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alienist

Posted: Sun Jan 22, 2017 9:00 pm
by Ken Greenwald
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I just started reading The Alienist (1994) the first in a series of detective stories by Caleb Carr. The book is a soon-to-be television series, which is due out sometime in 2017.

My first thought was that the word ‘alienist’ was created by the author and wasn’t a bona fide word. Turns out I was wrong and ‘alienist’ is a real word, although not often used nowadays.

OXFORD ENGLISH DICTIONARY

alienist

Now historical

[[Note: The OED has recently introduced a scoring system titled "Frequency (in current use)" with the score ranging from 1 to 8. 'Alienist' scored a 3, but that's higher than I would have expected, but that's probably due to the book .]]

Origin: A borrowing from French. Etymons: French aliéniste, médecin aliéniste.

Etymology: from French aliéniste (1845 or earlier), use as noun of aliéniste (adjective) of or relating to the insane (especially in médecin aliéniste psychiatrist (1835 or earlier)) from alien- (in aliéné insane person (1812), use as noun of past participle of aliéner (reflexive) to become insane: see ALIEN v.) + -iste -IST suffix.

A psychiatrist; (in later use chiefly) specifically one who specializes in acting as an expert in court to assess whether a defendant is sane and can therefore be held criminally responsible for his or her crime.

The following are quotes from the OED:
[1854 “It is the characteristic of proper asylums for the insane, that by their social and home-like arrangements they alone can realize that modern system which the French aliénists have called the ‘general moral treatment’, and which I would suggest to call the ‘medico-moral treatment of the insane.’”—Asylum Journal, No 6 page 91/2]

<1864 “A distinguished alienist, and Member of the Belgian Lunacy Commission.”—Social Science Review, Vol. 1, page 447>

<1872 “If the two ‘reputable’ physicians were in good repute as alienists, there would be reason in submitting to their judgement the liberty of a citizen.”—Chapters on Social Science (1877) by G.L.Harrison, page 254>

<1881 “All alienists are agreed as to the greater frequency of mental alienation in the summer season.”—in Nature by H. Morselli, 29 December, page 193/2>

1941 “Three alienists have been named in Paris to judge the sanity of Paul Collette, the young Frenchman who wounded Pierre Laval.”—Sun (Baltimore, Maryland), 4 September, Page 1/7>

<1966 “If that was what he thought, he was in urgent need of an alienist.”—When Eight Bells Toll by A. MacLean, viii. page 174>

<1997 “Progressive alienistspinned therapeutic faith on the architecture and atmosphere of their asylums.”—Greatest Benefit to Mankind by R. Porter, xvi. Page 502>
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AMERICAN HERITAGE DICTIONARY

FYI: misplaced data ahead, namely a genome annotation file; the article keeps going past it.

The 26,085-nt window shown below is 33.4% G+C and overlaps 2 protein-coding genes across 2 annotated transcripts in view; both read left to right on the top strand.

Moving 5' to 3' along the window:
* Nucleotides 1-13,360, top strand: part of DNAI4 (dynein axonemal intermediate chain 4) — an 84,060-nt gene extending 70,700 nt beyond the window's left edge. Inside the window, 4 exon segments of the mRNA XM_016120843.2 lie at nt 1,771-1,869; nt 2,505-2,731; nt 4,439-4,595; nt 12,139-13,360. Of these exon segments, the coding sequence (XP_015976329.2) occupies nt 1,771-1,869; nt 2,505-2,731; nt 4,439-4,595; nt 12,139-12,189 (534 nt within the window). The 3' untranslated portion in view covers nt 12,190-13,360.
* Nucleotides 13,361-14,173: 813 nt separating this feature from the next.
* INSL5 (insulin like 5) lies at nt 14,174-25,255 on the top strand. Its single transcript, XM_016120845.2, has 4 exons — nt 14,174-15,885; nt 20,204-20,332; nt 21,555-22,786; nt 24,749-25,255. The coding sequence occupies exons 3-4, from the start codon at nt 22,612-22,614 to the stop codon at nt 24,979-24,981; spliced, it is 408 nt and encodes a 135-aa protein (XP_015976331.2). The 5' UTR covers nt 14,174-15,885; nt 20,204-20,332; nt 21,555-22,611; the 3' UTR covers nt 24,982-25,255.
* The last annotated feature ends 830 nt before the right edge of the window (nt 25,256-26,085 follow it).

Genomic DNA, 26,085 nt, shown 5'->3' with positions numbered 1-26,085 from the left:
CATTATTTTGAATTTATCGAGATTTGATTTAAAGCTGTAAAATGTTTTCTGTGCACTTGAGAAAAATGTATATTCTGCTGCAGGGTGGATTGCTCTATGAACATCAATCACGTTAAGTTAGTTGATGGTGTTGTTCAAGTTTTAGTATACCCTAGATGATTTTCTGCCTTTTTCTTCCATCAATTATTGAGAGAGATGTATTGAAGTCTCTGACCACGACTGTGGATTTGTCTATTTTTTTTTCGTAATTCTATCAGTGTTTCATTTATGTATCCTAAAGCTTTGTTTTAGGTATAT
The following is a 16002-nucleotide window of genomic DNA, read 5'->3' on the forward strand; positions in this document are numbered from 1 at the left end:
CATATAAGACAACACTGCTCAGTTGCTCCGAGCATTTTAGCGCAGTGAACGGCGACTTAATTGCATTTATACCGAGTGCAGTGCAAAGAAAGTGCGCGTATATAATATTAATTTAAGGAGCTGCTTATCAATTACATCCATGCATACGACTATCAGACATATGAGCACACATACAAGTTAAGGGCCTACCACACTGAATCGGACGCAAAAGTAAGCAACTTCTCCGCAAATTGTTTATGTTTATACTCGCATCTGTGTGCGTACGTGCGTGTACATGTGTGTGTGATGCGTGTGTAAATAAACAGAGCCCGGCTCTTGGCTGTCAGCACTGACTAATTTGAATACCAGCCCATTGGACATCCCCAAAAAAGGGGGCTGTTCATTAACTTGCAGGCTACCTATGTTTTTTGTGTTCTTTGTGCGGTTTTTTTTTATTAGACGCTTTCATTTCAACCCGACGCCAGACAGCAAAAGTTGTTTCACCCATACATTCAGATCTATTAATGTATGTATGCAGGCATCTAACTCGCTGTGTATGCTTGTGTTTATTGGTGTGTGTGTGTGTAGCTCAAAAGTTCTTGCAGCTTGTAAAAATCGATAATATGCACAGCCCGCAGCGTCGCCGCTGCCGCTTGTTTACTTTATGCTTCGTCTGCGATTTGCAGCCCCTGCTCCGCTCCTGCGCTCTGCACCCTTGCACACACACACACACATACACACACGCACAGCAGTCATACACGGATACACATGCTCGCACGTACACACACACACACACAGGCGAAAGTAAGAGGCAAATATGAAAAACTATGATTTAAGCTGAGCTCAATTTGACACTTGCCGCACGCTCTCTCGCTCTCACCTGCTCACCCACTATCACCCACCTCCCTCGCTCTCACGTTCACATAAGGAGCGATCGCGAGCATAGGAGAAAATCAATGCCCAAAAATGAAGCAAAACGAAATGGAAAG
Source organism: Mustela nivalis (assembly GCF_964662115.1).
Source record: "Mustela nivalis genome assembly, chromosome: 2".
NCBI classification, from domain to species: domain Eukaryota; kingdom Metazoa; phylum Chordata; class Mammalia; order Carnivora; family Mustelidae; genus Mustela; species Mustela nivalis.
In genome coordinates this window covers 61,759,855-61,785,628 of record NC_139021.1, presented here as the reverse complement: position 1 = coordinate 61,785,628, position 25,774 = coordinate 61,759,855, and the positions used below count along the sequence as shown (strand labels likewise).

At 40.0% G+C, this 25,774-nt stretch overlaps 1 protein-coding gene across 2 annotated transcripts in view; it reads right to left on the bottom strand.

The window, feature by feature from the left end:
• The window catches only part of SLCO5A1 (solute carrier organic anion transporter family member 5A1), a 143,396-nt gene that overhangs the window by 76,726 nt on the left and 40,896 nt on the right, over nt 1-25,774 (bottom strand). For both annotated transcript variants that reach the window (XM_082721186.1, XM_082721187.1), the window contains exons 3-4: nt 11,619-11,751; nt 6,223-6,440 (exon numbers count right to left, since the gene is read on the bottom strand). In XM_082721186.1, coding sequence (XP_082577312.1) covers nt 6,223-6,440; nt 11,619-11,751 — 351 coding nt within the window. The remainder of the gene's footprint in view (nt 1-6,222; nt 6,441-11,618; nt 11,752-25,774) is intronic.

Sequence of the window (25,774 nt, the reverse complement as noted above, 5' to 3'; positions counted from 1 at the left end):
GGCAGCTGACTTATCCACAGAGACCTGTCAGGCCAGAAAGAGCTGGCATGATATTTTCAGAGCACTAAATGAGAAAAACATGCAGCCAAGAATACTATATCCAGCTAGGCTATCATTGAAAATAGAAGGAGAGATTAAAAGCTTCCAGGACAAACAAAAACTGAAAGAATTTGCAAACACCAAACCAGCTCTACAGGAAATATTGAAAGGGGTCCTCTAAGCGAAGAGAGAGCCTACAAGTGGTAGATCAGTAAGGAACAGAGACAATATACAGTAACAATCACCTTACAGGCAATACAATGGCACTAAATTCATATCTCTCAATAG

alienist noun: A physician who has been accepted by a court of law as an expert on the mental competence of principals or witnesses appearing before it.
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RANDOM HOUSE WEBSTER’S UNABRIDGED DICTIONARY

alienist noun:

1. Formerly, a doctor specializing in the treatment of mental illness.

2. An expert witness in a sanity trial.

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Well, I have to wrap it up, I have an appointment with my alienist. (<:)
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Ken Greenwald — January 22, 2017

Re: alienist

Posted: Mon Jan 23, 2017 2:54 pm
by tony h
Does the book use it correctly?

Re: alienist

Posted: Mon Jan 23, 2017 7:17 pm
by Ken Greenwald
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Hi tony,

Yes it does.
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Ken — January 23, 2017

Re: alienist

Posted: Wed Jan 25, 2017 3:32 am
by Wizard of Oz
Well I walked right in. Ken I saw the word and thought the book was about a person who was a specialist in alien species.

WoZ in orbit

Re: alienist

Posted: Wed Feb 01, 2017 2:42 am
by Phil White
Now that you mention it, it's one of those words I knew I know, but did not for the life of me remember either where I knew it from or what the bloody hell it actually means.

I do have a very loose definition of "know"...

In retrospect, it may have been from Sebastian Faulks' "Human Traces".

Re: alienist

Posted: Wed Feb 01, 2017 5:33 am
by trolley
As so often happens, you can go your whole life having never heard a particular word and then as soon as someone mentions it, it starts to crop up. I am reading a murder mystery set in my home town of Victoria, British Columbia during the 1860s. It is called "The Devil's Making" by Sean Haldane. This morning I read this:

The lectures are to be given by 'one Dr. Richard McRory, notable San Francisco Alienist who has taken up residence in Victoria'. Dickens is said to have dabbled in Mesmerism. In England both it and phrenology are past their zenith. But 'alienist' is new-fangled. I'd use the more old fashioned term 'Mad-Doctor'